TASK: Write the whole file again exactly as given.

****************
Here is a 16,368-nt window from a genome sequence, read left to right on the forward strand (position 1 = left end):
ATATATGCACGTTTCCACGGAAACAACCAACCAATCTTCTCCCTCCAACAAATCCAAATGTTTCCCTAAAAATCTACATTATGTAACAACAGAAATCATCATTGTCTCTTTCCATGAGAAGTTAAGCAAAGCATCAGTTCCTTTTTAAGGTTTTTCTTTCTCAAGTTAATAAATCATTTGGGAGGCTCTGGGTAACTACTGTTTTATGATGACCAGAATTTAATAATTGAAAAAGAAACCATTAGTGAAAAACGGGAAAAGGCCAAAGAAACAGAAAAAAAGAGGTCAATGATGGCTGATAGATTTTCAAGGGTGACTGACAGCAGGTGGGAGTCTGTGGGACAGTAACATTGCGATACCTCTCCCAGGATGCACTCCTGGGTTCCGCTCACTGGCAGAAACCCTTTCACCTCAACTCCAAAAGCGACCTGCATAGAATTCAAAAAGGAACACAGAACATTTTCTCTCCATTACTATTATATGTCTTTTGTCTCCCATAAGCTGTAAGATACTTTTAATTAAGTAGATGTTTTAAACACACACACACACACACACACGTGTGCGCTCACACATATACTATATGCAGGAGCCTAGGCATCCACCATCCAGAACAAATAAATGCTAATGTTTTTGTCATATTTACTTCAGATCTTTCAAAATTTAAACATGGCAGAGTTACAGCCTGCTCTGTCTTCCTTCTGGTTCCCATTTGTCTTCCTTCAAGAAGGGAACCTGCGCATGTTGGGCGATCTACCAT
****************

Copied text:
Here is a 16,368-nt window from a genome sequence, read left to right on the forward strand (position 1 = left end):
ATATATGCACGTTTCCACGGAAACAACCAACCAATCTTCTCCCTCCAACAAATCCAAATGTTTCCCTAAAAATCTACATTATGTAACAACAGAAATCATCATTGTCTCTTTCCATGAGAAGTTAAGCAAAGCATCAGTTCCTTTTTAAGGTTTTTCTTTCTCAAGTTAATAAATCATTTGGGAGGCTCTGGGTAACTACTGTTTTATGATGACCAGAATTTAATAATTGAAAAAGAAACCATTAGTGAAAAACGGGAAAAGGCCAAAGAAACAGAAAAAAAGAGGTCAATGATGGCTGATAGATTTTCAAGGGTGACTGACAGCAGGTGGGAGTCTGTGGGACAGTAACATTGCGATACCTCTCCCAGGATGCACTCCTGGGTTCCGCTCACTGGCAGAAACCCTTTCACCTCAACTCCAAAAGCGACCTGCATAGAATTCAAAAAGGAACACAGAACATTTTCTCTCCATTACTATTATATGTCTTTTGTCTCCCATAAGCTGTAAGATACTTTTAATTAAGTAGATGTTTTAAACACACACACACACACACACACGTGTGCGCTCACACATATACTATATGCAGGAGCCTAGGCATCCACCATCCAGAACAAATAAATGCTAATGTTTTTGTCATATTTACTTCAGATCTTTCAAAATTTAAACATGGCAGAGTTACAGCCTGCTCTGTCTTCCTTCTGGTTCCCATTTGTCTTCCTTCAAGAAGGGAACCTGCGCATGTTGGGCGATCTACCAT